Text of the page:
Reviewed: Crawl Space by Jesse Jacobs Published by Koyama Press, Toronto, 2017
Jesse Jacobs shares the singular experience of world building with his latest graphic novel, Crawl Space. There’s even one part of the story where he shows readers what it looks like inside his head, when he envisions squiggling lines of color flying together to coil around a set of eyes and collapse upon themselves, settle, and become a face. There’s a character, there! I see it. I see what you did there. Is that how it really looks like to you? Cool, man. Thanks for sharing.
“Why is anything like anything anywhere?”
But, onto the story!
Crawl Space is about Daisy: The flower child who’s transcended generational gaps. She understands how permeable the boundaries between worlds are. She tried to show others the way back to love, to acceptance, but they trashed the place. Shattered her world. But she can’t let it go. She chases her innocence as far as it’ll take her, even if that means she’ll end up casting off what everyone else sees as “reality”, forever, to hid inside a world of her own invention.
The trip starts abruptly. I didn’t recall taking a hit, but it was apparent to me from page one that we weren’t in Kansas anymore. Enter two kaleidoscopic woman-shaped creatures carved from different slices of the same Rainbow Bright.
Daisy, the new girl in town is trying to explain to Jeanne-Claude just how to let go of the electrical signals her body’s telling her to remember to respond to and to accept the way things are now, in the world inside the washing machine. (They enter into the dryer and come out of the washing machine, as I understand it.)
It takes a little coaxing, but like any good trip, if you have good intentions, you’re open-minded and you follow the directions of your tour guide, that’s the only way you’ll be able to fully immerse yourself in the environment and enjoy what this new world has to offer you.
“Allow yourself to dissolve into the patterns.”
Daisy distinctly tells Jeanne-Claude not to spill her guts about the washing machine, yet she goes and does it anyway, to the most vapid little twats imaginable at their school.
You’ve seen this trope before, but it’s probably never brought you to tears. Word travels and soon there’s a party raging in Daisy’s basement, while she’s lost (or has she finally found herself?) inside the machine of color and amorphous shapes.
The problem is, the other kids are trying hard to grow up too fast. They can’t understand how dangerous it can be to gobble up everything in sight. They desecrate the sacred world of spiritually-enhanced beings. They broke Teapot, my favorite little gift-giver. And what did he do to them? Those little brats just took and took and turned the dancers from another realm into monsters.
Which leads us to the great departure. It’s time for Daisy to leave again. Her parents are sending her to boarding school and Jeanne-Claude must get going to soccer practice. What’s more important, though? Playing pretend games on a pretend field of grass, where you can’t even use yours hands. What’s with that? I, myself, would prefer to chase my dreams even if they lead me into a dank sewer tunnel and away from a world where being normal is more important than being who you are.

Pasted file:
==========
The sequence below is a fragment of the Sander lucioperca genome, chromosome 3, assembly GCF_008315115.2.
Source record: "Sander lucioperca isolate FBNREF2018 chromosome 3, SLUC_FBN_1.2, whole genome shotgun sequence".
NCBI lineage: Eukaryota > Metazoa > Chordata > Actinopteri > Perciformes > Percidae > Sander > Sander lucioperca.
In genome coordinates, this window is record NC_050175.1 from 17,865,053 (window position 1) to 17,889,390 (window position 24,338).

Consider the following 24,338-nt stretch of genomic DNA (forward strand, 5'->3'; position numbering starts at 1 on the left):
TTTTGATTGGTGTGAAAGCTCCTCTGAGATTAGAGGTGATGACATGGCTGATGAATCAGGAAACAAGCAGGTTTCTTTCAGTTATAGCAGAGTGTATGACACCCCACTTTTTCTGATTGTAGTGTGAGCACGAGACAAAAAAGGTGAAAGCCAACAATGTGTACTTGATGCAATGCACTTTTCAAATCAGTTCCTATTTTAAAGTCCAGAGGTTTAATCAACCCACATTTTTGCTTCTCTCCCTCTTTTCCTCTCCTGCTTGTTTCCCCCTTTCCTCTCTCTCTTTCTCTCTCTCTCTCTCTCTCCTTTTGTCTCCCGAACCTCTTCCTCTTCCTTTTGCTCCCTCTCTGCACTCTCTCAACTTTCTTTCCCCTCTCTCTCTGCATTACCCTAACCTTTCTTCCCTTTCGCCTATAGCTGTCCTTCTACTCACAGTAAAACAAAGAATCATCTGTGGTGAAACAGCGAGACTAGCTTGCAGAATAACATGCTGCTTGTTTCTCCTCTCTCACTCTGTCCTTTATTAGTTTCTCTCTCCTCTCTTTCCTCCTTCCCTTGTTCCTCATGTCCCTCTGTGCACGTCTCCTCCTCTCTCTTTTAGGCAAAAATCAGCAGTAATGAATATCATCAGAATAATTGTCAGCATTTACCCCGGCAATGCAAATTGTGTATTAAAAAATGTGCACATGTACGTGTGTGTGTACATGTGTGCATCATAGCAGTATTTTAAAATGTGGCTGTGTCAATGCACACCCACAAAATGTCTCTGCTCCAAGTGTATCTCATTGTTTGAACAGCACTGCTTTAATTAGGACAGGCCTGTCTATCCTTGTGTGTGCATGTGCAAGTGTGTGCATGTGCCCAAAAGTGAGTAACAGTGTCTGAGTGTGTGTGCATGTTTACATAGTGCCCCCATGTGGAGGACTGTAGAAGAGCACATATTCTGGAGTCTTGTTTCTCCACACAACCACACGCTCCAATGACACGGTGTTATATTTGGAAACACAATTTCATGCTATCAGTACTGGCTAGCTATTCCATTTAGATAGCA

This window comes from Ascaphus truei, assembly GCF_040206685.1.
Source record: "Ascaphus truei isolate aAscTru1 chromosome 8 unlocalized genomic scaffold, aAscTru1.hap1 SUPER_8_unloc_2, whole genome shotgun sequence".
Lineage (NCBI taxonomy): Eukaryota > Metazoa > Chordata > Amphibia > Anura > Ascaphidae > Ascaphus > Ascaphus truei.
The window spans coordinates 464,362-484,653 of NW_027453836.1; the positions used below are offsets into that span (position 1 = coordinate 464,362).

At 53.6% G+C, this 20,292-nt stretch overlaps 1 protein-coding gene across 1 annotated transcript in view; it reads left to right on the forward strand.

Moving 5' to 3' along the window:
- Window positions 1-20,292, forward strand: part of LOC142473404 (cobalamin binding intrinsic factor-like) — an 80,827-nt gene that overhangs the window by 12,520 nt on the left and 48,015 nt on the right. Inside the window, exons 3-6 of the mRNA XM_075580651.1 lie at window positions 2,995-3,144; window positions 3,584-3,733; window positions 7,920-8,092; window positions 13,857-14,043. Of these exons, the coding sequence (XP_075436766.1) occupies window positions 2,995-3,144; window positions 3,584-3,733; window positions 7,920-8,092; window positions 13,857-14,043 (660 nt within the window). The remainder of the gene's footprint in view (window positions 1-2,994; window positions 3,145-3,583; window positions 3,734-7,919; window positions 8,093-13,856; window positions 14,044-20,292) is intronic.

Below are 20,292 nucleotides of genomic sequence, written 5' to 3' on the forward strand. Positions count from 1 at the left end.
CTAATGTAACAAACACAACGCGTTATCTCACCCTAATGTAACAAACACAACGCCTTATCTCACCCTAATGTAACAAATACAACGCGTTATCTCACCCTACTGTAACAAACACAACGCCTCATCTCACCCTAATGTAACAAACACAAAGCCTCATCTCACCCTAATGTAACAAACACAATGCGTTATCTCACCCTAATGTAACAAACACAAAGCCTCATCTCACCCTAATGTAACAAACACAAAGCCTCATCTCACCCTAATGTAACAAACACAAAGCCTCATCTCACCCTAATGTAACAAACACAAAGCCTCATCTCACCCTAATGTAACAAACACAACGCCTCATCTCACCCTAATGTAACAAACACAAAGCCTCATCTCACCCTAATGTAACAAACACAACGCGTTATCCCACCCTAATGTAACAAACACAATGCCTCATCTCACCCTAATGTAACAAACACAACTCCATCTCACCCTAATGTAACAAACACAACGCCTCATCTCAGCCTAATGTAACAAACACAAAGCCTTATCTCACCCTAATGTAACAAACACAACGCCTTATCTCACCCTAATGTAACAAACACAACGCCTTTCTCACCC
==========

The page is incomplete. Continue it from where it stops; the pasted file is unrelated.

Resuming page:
There’s music in the way the rainbow worm slinkies its way across a set of panels. You see glimpses of the general direction in which the colors flow, but Jacobs doesn’t spoon feed you. You have to imagine what lingers around the edges, which leads me to believe Crawl Space would make for a good animated short.
His use of line work is sick. So patient is he to get the outline of a locker perfectly straight around the parallel of a wall, in respect to the stairwell adjacent to it. In our otherworld, there are hardly any sharp edges, save for our Mr. “E” Hands, the foldable color dude who just wants to dance and have fun. He doesn’t need drugs to do it, either. Or, so we think.
There’s something symbolic about it, I think. Didn’t we go through a period where we were devoting our adolescent lives to being straight-laced kids who wanted nothing more than to fit in? Did you get bullied and retreat from society? Did your family secrets embarrass you? Or, did your family move so much that you never quite got the hang of making friends?
What happens when life shifts into something more than class and clothes and popularity? You can’t quite share that experience with other people. Not the way you feel it. How do you explain what it means to become one with the all-knowing, neverending stream of consciousness that serves as the interstitial realm between here and there and nowhere and everywhere in between. You can try, but then a bunch of punk kids will trash the Garden of Eden you so selflessly offered them. They don’t see it the same way you do. The unassuming world of transitory bliss melts and becomes a hellish nightmare from which you can’t escape.
Crawl Space is one for the shelf, to be sure. Pick this one up if you’re in one of those moods where you’re goal is to FEEL DIFFERENT after you’ve read a comic. If you just want to eat up some word vomit to kill time, by all means, don’t get sucked into this story, because it’ll change you. As a person.
You’ve been warned.
Shannon Bohnen graduated with a BA in Journalism, minor in philosophy, and now she writes copy as a marketing manager for a crop of nonprofits. She reads a lot and writes fiction/poetry/prose on the side. Tweet at her if you like: @w3rdn3rd (or whatever you want to say here)